What if you threw an auto show and nobody came? None of the key manufacturers, anyway.
That’s a question that faced organizers of the Paris Motor Show this year as a number of key brands decided to skip the biennial event, which takes place at the Porte de Versailles from October 1-16.
Despite being snubbed by makers like Ford, Mazda, Lamborghini and Mazda, the Paris show is expected to deliver dozens of new cars, trucks and crossovers — everything from the new battery-powered Volkswagen I.D. to the Ferrari Lusso supercar.
Organizers promise that this year’s show will highlight many of the dramatic changes sweeping through the auto industry, with an emphasis on alternative powertrains and autonomous vehicles. But it will also put a spotlight on changes in automotive marketing that could downplay the role of car shows going forward.
These events have traditionally been a “great way to reach potential customers,” said Sage Marie, head of communications in the U.S. for Honda Motor Co. But with the cost of exhibiting going steadily upward, “We have to be rethinking where we spend our dollars,” said an official with a major Japanese automaker who was not authorized to go on the record discussing that company’s marketing efforts.
An eight-figure outlay
Even a modest and straightforward auto show news conference will cost at least $1 million, and more lavish events, such as the indoor track that BMW set up for its exhibit at the Frankfurt Motor Show last autumn, can push well into eight figures, according to industry analysts.
While a half-dozen brands are skipping Paris this year, most manufacturers are looking for better ways to get the maximum bang for the buck. At the North American International Auto Show in Detroit last January, several brands, including Buick, staged events outside the Cobo Hall convention center. That move allowed them to draw from the thousands of journalists gathered in the Motor Show without paying the high cost of an actual auto show preview.
While the Mondial de l’Automobile will be noted for its no-shows, those makers who are attending don’t seem to mind. They’re hoping this will give them even more time in the spotlight.
Impressive electric debuts
Among the most important debuts in Paris will be the Opel Ampera-e, a 250-mile battery-electric vehicle that will share its underlying components with the Chevrolet Bolt EV set to go on sale in the United States in the coming weeks. The Bolt and Ampera-e will mark the first serious challenge to upstart electric automaker Tesla.
But GM won’t be alone. Hammered by its diesel emissions cheating scandal, Volkswagen is making a major shift, focusing more and more on electric propulsion. The German maker has promised to have 30 different battery-based options in production by 2025, and that campaign will get underway with the expected Paris unveiling of a Golf-sized EV that, the maker has hinted, could deliver range of anywhere from 250 to 380 miles.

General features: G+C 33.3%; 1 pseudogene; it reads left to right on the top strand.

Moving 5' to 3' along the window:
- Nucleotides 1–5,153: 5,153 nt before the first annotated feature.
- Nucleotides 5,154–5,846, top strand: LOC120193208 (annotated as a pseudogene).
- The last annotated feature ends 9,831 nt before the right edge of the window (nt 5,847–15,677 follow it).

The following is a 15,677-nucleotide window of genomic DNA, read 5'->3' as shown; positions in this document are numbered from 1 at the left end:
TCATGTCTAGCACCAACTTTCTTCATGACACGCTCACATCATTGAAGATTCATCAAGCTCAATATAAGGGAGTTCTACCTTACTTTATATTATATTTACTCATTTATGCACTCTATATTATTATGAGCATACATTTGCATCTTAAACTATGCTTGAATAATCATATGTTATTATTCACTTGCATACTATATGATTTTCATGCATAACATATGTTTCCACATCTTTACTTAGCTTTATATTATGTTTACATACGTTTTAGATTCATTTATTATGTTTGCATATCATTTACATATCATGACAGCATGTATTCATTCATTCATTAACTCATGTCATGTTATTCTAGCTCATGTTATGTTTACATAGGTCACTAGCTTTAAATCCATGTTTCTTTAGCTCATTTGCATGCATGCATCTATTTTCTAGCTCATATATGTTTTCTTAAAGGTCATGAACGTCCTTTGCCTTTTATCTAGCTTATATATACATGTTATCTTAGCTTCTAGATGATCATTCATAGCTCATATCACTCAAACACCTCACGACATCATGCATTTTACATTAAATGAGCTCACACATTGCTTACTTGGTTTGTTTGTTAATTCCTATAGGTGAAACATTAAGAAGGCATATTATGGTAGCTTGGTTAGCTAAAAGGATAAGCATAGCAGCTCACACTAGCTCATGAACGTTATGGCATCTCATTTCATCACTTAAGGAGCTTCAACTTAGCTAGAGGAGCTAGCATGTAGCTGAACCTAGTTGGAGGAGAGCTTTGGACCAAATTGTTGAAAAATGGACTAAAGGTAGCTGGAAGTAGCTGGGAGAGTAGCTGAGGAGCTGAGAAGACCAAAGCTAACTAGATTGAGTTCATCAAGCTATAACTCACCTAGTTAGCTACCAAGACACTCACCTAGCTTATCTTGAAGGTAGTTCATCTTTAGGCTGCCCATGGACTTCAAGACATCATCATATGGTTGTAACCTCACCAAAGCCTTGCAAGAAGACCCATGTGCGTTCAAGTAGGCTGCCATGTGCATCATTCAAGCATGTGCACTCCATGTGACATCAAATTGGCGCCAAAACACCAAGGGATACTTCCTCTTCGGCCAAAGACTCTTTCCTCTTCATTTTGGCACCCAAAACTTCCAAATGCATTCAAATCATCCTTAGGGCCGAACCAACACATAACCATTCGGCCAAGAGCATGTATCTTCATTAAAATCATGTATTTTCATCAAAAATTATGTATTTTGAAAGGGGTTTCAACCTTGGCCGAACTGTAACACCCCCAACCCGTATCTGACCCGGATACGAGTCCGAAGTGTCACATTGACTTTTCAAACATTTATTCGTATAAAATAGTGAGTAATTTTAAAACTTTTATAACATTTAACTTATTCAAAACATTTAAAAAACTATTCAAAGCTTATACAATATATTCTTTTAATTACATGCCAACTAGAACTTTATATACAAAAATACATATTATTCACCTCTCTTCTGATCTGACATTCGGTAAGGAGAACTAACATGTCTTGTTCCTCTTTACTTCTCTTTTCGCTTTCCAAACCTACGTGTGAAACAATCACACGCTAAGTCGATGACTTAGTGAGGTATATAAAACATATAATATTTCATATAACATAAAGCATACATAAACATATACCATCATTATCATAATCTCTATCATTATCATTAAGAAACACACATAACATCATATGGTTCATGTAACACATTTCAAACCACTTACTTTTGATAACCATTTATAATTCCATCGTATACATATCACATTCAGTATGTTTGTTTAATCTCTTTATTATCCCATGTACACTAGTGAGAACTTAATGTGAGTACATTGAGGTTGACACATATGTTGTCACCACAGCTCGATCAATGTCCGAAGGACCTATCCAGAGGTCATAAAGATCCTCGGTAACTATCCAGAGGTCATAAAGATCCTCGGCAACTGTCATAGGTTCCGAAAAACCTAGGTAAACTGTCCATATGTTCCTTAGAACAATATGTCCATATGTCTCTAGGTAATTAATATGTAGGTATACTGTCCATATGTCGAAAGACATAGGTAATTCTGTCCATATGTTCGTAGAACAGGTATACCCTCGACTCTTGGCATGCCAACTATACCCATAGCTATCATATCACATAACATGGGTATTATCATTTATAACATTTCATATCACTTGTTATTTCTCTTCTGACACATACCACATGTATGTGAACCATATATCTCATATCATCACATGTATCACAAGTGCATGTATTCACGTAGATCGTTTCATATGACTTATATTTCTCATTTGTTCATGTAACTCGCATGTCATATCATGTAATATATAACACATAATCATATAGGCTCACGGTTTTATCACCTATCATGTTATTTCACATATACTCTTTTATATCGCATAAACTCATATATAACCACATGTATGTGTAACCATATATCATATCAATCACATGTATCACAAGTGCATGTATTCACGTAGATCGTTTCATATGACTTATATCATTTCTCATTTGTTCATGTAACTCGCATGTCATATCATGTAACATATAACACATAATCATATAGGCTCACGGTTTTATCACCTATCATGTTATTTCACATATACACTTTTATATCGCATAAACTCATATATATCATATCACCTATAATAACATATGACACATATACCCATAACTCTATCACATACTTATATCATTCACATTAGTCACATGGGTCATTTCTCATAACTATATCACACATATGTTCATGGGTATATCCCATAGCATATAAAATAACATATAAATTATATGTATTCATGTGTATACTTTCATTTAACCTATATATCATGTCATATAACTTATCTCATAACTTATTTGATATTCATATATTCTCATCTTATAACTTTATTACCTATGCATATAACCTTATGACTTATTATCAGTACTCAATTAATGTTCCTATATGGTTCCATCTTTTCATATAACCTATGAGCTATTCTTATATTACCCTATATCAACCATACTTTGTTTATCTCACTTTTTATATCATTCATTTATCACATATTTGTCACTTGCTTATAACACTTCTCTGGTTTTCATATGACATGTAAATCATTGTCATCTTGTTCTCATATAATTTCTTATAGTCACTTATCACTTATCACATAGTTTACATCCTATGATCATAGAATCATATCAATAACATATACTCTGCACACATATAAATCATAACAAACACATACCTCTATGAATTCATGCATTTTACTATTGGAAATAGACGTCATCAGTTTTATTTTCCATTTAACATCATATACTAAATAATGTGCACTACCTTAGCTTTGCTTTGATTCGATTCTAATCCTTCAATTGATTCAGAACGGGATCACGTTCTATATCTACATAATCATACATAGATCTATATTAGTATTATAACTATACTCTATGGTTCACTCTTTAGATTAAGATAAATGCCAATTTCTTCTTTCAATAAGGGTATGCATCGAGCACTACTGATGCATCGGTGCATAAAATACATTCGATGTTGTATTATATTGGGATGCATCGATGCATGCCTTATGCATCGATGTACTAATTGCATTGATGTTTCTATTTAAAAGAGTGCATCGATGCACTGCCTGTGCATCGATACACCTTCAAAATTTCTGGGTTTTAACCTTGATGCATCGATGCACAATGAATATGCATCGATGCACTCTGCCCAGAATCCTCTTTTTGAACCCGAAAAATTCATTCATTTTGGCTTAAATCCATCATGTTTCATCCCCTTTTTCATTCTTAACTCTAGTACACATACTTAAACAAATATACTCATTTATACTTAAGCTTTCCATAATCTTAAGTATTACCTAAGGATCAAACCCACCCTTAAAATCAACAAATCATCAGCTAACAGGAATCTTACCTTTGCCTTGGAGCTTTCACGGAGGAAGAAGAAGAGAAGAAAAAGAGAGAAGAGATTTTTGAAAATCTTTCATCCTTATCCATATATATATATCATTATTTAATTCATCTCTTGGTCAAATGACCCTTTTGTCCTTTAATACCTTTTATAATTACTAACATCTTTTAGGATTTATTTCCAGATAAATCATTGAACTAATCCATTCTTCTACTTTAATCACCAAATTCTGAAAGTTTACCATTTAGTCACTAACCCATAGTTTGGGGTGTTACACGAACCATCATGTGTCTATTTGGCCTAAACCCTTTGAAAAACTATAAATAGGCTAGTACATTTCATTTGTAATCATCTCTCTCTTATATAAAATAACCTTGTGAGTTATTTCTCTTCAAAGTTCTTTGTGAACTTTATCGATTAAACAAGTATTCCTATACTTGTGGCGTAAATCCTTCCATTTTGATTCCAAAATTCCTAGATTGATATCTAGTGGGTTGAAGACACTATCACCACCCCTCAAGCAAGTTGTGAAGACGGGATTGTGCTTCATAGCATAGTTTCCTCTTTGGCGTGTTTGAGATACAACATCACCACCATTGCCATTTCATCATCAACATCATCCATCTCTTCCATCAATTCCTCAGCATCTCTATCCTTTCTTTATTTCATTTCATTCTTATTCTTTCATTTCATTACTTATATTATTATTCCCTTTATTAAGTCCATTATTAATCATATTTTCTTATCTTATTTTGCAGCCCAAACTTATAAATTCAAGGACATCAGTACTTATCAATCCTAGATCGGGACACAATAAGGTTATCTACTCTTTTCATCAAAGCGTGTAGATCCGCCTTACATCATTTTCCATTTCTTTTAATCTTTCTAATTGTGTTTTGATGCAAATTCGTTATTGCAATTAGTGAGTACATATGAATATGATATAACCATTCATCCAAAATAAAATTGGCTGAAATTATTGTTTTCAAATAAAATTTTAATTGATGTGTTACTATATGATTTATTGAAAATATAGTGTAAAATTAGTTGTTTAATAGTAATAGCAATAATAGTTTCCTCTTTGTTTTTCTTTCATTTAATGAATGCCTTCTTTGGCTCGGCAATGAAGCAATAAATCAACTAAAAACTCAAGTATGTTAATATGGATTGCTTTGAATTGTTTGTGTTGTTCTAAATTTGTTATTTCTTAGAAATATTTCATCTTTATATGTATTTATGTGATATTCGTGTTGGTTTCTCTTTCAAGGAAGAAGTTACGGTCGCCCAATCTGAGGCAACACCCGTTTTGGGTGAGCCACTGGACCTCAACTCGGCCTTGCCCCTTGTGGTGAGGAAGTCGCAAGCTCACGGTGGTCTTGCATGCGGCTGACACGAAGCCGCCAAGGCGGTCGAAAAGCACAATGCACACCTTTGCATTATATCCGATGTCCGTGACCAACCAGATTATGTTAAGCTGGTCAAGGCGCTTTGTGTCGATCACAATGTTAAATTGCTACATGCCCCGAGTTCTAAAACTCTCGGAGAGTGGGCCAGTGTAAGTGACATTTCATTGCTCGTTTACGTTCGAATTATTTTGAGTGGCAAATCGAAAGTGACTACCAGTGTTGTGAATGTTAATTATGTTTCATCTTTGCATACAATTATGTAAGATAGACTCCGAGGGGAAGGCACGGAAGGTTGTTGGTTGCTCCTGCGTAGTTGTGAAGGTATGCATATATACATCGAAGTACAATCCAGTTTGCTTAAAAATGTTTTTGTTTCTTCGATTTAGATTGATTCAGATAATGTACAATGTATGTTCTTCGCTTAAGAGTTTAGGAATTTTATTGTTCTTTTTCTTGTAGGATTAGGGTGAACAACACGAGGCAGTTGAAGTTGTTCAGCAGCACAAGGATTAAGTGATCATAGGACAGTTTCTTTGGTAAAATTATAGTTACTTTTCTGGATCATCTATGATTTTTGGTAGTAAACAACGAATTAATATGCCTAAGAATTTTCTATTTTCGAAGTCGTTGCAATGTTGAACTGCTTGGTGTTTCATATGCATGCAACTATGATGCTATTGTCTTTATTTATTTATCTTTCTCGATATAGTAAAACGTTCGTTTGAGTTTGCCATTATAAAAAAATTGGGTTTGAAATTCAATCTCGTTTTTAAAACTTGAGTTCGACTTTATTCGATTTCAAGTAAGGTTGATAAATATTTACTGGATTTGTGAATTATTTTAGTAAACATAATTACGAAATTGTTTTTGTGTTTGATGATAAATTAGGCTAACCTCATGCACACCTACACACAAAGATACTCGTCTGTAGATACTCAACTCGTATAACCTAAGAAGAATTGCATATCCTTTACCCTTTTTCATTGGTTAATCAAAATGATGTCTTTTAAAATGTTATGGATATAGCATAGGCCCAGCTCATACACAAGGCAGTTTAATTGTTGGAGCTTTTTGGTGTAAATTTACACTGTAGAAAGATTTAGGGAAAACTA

The underlying architecture for that model will be shared across the German maker’s vast brand line-up, and Paris will bring the debut of several other electrified offerings from the Volkswagen Group. That includes a new plug-in hybrid version of the Porsche Panamera sedan. In hybrid mode, it will hit 60 mph in a mere 4.4 seconds and top out at 172 mph. It will hit a maximum 86 mph in battery-only mode, and will yield up to 31 miles per charge.
A number of other manufacturers will be pushing into the alternative propulsion space, including local maker Citroen with its Cxperience concept.
The drive for battery power is being hastened by shifting European rules and regulations. Paris, for example, wants to ban the sale of new diesels in the coming years. And a number of city centers are exploring the idea of barring all vehicles other than those powered by batteries or other zero-emissions systems, such as hydrogen fuel-cells.
That said, Paris will have plenty to offer for the less green-minded. Among the most important debuts will be:
- Audi Q5. A complete redesign of the automaker’s midsize SUV. A battery-based variation is also under development;
- BMW X2. A concept version of the German performance brand’s compact crossover;
- Ferrari CTC4 Lusso. The first four-seater from the Italian supercarmaker using a Turbo V-8;
- Honda Civic. The production hatchback version will make its debut, alongside a concept version of the high-performance Civic Type-R;
- Hyundai i30. A midsize sedan competing with such dominant players as the Ford Focus;
- Infiniti will preview a variety of new and updated models, including the QX50, Q70 and Q80;
- Land Rover Discovery. The second of three planned models to share the “Disco” badge;
- Lexus UX. A new mini-SUV aiming at such competitors as the Audi Q2 and BMW X2.
- Nissan Micra. The Japanese maker’s super-mini is targeting European urban dwellers.
Though there will be plenty of focus on electric vehicles, whether pure battery-electric or plug-in hybrid, the Paris show will also make it clear that the time-tested internal combustion engine isn’t about to give up the fight. New technologies are helping make gasoline power cleaner and more efficient than ever.
One of the technical highlights will the new variable compression engine from Infiniti. The turbo 2.0-liter package will be able to adjust compression from 8:1 to as much as 14:1 to deliver the best mix of performance, emissions and fuel efficiency for any given moment.
But despite such improvements, this year’s Paris show makes clear that the automobile, and the automobile industry itself, are in the midst of dramatic changes that will reshape not only what vehicles we buy but how and where we buy them.